What is an Allergy?
Allergy is an unnecessary reaction by your immune system to substance called antigens. Examples of antigens or allergens include pollen, dust, food, mold, latex and more. The immune system overreacts to the allergens by producing antibodies, creating a chain of allergic reactions. Symptoms of allergic reactions consist of swelling, rash, or itching in your ears, nose, throat, or skin.
For example, tree pollen is not actually harmful to our body, but our immune system erroneously detects it as a foreign invader attacking our body. Subsequently, the immune system creates unnecessary inflammation and damages in cells, resulting in self-inflicted harm.
In a skin-test, very small amount of allergen is injected into the skin by a pin or a needle to induce a small controlled allergic response. The test is typically performed on the forearms of the patient. Multiple sites are tested with allergens such as dust, pollen, and foods and also with known allergens like histamine or glycerin which are proven to cause allergic reactions in majority of the people. Known allergens are tested to tell the validity of a skin-test; if there is no reaction to known allergens, then it will most likely not react to other allergens as well. The advantage of a skin-test is that it is fast and cost-effective.
Blood Test (RAST)
RAST (Radioallergosorbent Test) is a blood test to detect and measure specific antibodies present in the patient’s blood to the allergens. For instance, a result may show high concentration of the allergen specific antibodies. This indicates that the immune system had overproduced the allergen specific antibodies which signals the patient’s allergy to the allergen. If a patient is too sensitive to the allergen, RAST is done because traditional skin test may result in potentially serious side effects. Disadvantage is that the test takes longer to perform compared to the skin test.
How to Treat Allergy?
The best treatment is to avoid the allergens. For example, if you are allergic to certain foods, the best practice would be to avoid consuming those foods. However, airborne allergens are not as easy to avoid. If you have pollen allergy, you may stay indoors and reduce exposure to pollen, but it is nearly impossible to completely avoid being in contact with it. If you have mold allergy, you may avoid it indoors when those spaces are thoroughly cleaned. However, molds become much more difficult to avoid in wet or damp conditions, and it is nearly impossible to be avoided.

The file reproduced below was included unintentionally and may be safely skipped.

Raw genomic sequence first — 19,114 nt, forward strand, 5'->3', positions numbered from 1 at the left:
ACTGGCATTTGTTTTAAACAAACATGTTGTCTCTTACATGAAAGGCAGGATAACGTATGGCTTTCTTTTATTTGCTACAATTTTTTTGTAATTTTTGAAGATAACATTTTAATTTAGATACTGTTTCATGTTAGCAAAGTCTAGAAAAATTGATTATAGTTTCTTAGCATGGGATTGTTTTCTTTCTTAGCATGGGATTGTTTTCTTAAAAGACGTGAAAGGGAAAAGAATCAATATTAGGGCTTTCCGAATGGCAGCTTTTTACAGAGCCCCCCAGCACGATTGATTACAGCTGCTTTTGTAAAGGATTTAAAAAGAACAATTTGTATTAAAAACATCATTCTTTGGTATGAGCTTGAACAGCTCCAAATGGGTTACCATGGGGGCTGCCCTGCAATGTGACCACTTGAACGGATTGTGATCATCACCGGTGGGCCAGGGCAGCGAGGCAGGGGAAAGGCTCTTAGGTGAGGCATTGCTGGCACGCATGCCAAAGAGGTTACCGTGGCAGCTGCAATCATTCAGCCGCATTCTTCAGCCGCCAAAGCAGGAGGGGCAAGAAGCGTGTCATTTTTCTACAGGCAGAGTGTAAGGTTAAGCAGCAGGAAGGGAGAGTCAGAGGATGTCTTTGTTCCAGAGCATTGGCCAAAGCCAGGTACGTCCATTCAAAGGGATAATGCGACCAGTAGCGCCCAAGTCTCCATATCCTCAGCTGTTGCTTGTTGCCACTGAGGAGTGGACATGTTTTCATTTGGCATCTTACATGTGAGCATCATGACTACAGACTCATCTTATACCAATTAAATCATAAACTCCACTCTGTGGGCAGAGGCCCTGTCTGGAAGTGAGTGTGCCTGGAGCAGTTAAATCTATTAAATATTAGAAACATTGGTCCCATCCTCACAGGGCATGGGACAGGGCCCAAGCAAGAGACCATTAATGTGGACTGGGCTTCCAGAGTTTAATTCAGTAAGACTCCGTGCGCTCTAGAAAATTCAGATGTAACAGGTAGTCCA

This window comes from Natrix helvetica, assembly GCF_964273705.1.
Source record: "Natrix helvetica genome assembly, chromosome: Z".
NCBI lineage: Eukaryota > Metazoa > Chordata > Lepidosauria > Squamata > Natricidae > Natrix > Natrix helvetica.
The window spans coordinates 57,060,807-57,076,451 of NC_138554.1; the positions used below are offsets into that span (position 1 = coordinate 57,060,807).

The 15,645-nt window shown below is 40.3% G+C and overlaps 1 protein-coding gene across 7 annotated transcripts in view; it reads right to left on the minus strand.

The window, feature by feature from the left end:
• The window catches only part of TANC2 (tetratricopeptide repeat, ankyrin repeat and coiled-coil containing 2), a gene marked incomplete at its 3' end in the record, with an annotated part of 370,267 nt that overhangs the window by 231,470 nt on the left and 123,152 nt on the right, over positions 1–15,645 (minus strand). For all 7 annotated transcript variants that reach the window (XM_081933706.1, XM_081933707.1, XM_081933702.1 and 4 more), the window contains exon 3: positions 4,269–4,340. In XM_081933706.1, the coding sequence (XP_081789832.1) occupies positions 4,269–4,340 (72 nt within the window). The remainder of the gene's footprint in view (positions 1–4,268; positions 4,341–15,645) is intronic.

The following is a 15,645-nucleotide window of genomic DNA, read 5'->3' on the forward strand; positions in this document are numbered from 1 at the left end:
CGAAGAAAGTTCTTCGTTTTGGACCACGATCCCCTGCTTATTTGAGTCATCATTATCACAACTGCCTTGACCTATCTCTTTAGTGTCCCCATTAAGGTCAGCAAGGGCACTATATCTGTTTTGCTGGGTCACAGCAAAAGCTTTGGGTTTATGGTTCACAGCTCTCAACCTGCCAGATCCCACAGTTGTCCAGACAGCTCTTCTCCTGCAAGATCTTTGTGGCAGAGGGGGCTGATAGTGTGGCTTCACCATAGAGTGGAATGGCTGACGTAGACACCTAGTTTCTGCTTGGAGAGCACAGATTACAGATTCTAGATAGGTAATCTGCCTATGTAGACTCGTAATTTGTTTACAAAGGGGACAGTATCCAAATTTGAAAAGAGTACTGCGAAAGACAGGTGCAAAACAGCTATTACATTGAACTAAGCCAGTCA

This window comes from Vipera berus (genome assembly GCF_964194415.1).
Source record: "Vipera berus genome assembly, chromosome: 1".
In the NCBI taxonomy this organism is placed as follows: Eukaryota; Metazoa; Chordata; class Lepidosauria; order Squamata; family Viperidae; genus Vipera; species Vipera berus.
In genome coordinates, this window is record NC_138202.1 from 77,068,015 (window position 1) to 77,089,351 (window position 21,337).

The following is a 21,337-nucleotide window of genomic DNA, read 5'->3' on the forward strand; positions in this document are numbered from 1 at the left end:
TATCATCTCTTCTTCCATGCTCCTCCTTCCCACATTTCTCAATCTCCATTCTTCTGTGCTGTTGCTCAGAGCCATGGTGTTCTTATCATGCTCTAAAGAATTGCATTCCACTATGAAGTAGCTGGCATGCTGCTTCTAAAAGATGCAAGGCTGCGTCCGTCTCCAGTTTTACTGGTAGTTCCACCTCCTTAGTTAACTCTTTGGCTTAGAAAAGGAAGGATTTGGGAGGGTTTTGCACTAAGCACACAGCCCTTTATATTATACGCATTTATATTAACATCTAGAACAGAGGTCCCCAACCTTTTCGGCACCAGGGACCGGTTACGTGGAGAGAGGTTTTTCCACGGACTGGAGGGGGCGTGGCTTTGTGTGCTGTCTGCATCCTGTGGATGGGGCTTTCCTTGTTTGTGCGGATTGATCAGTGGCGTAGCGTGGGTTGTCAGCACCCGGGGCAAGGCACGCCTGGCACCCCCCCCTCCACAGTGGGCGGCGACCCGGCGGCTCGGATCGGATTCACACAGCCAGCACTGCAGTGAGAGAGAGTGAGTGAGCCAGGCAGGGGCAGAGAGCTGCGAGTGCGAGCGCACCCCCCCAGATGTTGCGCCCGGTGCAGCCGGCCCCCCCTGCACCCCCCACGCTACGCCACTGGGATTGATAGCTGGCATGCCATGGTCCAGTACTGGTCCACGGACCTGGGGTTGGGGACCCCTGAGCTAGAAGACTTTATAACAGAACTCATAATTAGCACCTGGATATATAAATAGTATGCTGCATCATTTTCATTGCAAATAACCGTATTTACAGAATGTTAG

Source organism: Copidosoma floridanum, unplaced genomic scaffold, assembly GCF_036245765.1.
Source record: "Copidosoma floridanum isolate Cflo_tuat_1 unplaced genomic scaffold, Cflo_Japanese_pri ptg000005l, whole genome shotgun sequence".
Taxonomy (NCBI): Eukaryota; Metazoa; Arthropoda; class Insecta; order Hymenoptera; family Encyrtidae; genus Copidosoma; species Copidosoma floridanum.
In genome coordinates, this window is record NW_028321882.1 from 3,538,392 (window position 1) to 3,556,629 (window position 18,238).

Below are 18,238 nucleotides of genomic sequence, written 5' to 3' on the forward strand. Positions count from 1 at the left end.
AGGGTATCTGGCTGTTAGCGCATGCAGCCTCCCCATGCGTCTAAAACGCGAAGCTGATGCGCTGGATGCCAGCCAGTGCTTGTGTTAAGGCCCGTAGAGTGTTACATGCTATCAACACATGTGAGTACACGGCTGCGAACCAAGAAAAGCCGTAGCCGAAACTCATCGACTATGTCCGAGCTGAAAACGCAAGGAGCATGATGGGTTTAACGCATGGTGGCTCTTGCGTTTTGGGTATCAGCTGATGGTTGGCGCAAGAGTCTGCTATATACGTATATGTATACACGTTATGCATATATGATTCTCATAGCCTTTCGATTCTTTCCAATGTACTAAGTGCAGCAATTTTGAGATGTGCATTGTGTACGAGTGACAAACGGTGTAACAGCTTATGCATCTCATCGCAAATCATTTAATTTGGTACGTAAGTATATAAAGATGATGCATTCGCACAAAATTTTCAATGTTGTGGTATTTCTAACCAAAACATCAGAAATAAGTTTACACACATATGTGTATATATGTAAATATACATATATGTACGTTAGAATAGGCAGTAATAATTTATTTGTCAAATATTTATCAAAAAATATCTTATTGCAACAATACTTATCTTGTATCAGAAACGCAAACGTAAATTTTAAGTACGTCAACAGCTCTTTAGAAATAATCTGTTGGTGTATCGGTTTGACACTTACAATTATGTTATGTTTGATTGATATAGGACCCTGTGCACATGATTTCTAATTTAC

For possible solutions to airborne allergens, nasal saline rinse is recommended to manage the symptoms.
Harmful self-inflicting damage by our own immune system can be controlled temporarily using medication such as nasal sprays or oral antihistamines. In severe cases, steroids may be prescribed. However, these are only temporary treatments, and chronic use of these chemicals is not the best thing for the body as it can cause significant side effects.
The principle of immunotherapy is to desensitize our overly sensitive immune system. To do so, we give whatever the natural substance the patient is allergic to in a very diluted form to inject. Usually on a weekly basis, the concentration of injection is gradually increased so that our hyperactive immune system will become used to these substances injected. Towards the end of the treatment, the immune system stops overreacting, meaning it does not result in allergic reactions.
Immunotherapy has two important merits. First, what is injected are all natural substances rather than chemicals or medications with harmful side effects. Second, it is a fundamental treatment and not a temporary remedy like the aforementioned options we discussed. However, the downside of the allergy shot is the fact that it is a lengthy treatment: you usually start with a weekly shot for up to a year. As such, it is a demanding form of treatment in terms of schedule. After the first year, the frequency of the injections become more sparse into biweekly, bimonthly, monthly and so on. So, the treatment becomes easier as we progress, but it still takes time. When we try to progress the allergy shot schedule excessively, it can cause severe allergic reactions. Therefore, adhering to gradual schedule is very important, and the incremental dosage of the shot must be monitored carefully by the healthcare professional.
Why Park Ave?
Our facility offers diagnostic allergy tests (skin or blood) to find out what you are allergic to and Dr. Jeffrey Ahn will conduct an in-depth consultation with the patient to carefully design the most optimal plan of treatment. Dr. Ahn works with each of his patients to achieve the safest and the best possible results.